Cisco's foray into the low-margin world of consumer electronics didn't really help anyone, as the company now faces the fight of its life in its core data center business.
Cisco's announcement that it is exiting the consumer
electronics business and, as a result, shutting down its Flip
camera operations while consolidating Linksys into its larger home-video
business is probably a good move for a company focusing on data centers.
The Flip acquisition was always kind of a mystery, since
those pocket-size camcorders didn't really fit into anything else the company
did. While they were a very hot commodity for a couple of years, it has become
apparent that they were a rapidly passing fad.
The problem with the Flip camera and the other similar
camcorders is that they were what that great kitchen philosopher Alton Brown
calls a "uni-tasker." They really only do one thing. That one thing is to take
shaky video with lousy sound that you can use to upload your silly cat videos
Considering that every smartphone on the planet can do
the same thing-while also handling your e-mail, allowing you to waste time with
video games and, if you try hard enough, making phone calls-it's kind of easy
to see why the Flip would have ultimately flopped.
Worse, nearly every still camera currently on the
market-whether it's a high-end Nikon DSLR or a Canon point -n shoot-can also
record video; most even sport built-in image stabilization and decent optics.
I'm only surprised that Cisco waited until now to edit Flip out of its business
The reason for the demise of Linksys is a little less
clear. Cisco began as a company that made switches and routers before it ever
became part of the data center. The Linksys routers and switches meant for
homes and small offices were usually excellent devices that brought Cisco's
networking skills to the masses. While not every Linksys product was a success
(I have a Linksys 11n router that I'm ready to hurl into the recycle bin as
soon as I find a replacement), they were still a class leader.
Fortunately, Linksys won't actually disappear, but will
become more video-oriented, although Cisco has yet to say what that actually
means. My guess is that it has something to do with doing a better job of
interfacing with the rapidly growing market for 802.11n-equipped Blu-Ray players
and HDTVs. This is good if you want to listen to Pandora Radio or watch YouTube
videos on your television; it may not be so good if you need a small-business
router in your office.
But the fact remains, the consumer products that Cisco
was selling had remarkably little margin. This segment of the technology
business is so competitive that it's hard to see how any of the principal
manufacturers can make a buck at all. I continue to marvel at how cheap these
devices when I peruse Micro Center's
advertisements each week. So, unless Cisco can find a way to create more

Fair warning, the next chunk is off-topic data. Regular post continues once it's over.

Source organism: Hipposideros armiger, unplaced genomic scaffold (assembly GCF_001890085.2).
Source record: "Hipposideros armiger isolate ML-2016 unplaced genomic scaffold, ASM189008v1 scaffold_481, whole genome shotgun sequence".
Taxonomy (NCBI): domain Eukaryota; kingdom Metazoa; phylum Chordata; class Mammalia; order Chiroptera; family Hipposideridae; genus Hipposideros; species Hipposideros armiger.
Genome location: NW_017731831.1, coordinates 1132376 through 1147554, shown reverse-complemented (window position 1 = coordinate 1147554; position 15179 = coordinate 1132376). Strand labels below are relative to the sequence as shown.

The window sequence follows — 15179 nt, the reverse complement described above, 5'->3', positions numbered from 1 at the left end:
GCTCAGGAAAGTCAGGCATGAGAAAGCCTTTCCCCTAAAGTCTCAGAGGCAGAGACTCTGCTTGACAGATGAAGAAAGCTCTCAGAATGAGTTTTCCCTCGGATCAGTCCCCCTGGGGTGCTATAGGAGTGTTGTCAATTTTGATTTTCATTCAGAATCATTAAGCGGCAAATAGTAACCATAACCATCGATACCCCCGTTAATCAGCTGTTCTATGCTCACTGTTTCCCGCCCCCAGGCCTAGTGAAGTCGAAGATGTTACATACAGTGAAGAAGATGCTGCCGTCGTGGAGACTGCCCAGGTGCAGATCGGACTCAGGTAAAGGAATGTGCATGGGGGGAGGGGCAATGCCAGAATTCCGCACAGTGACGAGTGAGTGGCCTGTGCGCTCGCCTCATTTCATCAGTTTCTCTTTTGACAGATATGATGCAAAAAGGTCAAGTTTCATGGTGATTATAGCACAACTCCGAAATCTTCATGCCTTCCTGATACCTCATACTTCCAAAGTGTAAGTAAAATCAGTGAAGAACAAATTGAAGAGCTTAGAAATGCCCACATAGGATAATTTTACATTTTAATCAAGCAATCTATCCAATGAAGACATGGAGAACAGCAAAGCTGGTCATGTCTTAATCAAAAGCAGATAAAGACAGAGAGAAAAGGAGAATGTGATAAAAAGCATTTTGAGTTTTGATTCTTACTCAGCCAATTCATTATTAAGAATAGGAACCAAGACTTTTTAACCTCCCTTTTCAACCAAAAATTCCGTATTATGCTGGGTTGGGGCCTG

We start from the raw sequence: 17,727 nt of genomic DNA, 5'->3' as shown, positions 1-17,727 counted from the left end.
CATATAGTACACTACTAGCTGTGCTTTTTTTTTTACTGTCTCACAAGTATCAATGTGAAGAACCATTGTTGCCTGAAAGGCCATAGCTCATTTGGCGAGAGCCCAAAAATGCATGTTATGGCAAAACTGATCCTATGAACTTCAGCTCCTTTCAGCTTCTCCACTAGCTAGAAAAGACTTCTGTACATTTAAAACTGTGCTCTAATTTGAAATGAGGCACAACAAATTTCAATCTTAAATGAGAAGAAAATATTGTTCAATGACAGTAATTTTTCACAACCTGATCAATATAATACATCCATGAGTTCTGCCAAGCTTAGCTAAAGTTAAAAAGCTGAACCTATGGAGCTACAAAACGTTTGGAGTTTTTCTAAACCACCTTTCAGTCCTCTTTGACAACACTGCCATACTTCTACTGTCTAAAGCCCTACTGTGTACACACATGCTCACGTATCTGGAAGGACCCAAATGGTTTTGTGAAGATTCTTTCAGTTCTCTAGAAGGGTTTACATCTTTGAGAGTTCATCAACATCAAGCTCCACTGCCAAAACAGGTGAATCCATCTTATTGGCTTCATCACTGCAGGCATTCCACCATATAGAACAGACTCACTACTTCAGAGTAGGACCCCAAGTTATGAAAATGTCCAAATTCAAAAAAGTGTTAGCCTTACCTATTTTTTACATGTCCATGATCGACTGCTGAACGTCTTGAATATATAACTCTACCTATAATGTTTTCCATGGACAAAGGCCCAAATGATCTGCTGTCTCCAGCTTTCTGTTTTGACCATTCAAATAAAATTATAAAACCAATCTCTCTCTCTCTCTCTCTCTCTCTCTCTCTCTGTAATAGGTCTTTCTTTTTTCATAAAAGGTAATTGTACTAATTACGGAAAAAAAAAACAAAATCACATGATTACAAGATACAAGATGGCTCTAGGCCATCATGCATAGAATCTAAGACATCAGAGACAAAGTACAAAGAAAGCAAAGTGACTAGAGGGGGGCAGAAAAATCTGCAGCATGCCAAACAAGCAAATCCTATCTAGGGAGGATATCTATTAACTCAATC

reasonable margins, I'd be surprised if Linksys stays around-at least as a part
of Cisco-for very long.
Cisco, meanwhile, is
suffering for other reasons. HP has amped up data-center product line,
perhaps because Cisco's UCS series of data
center products tried to cut HP out of the business despite
long-standing partnership arrangements. There's every indication that HP, when
faced with a really big challenge such as this, fell back on its roots and
chose to take its "Invent" motto seriously. The result was a series of
world-class data center products presented in ways that were more approachable
Worse yet, from Cisco's perspective: Not only is HP
easier to integrate into a data center, the company's products are also less
expensive. Basically, by trying to cut HP out of the data center, Cisco created
a monster. HP revitalized its data center product line by making it less
proprietary and less expensive. Now they're eating Cisco's lunch. As a result,
HP is doing very well in terms of market share while Cisco is struggling.
Part of the reason HP was able to sort of sneak up on
Cisco is that product lines such as Linksys and Flip were distracting Cisco's
management. Of course, HP has a vast array of consumer products, too, but HP's
consumer divisions operate as nearly autonomous companies. They may share a
common look and feel, and of course, the same logo. But the activities of the
people who make Palm devices and consumer inkjet printers don't really have an
impact on the data center business.
In a way, HP's approach to consumer products helps the
company while Cisco's approach didn't. HP uses its name and logo on all of its
products, which increases the company's visibility. It's hard to walk into any
office of any size and not see an HP logo somewhere.
Cisco, on the other hand, pretended its consumer products
belonged to someone else. So you might see a Linksys router, but unless you
already knew that Cisco owned the company, it didn't contribute to Cisco's
mindshare. So it's no surprise that Cisco is cutting off the consumer business.
It's in the fight of its life against a very well equipped opponent.
Wayne Rash is a Senior Analyst for eWEEK Labs and runs the magazine's Washington Bureau. Prior to joining eWEEK as a Senior Writer on wireless technology, he was a Senior Contributing Editor and previously a Senior Analyst in the InfoWorld Test Center. He was also a reviewer for Federal Computer Week and Information Security Magazine. Previously, he ran the reviews and events departments at CMP's InternetWeek.
He is a retired naval officer, a former principal at American Management Systems and a long-time columnist for Byte Magazine. He is a regular contributor to Plane & Pilot Magazine and The Washington Post.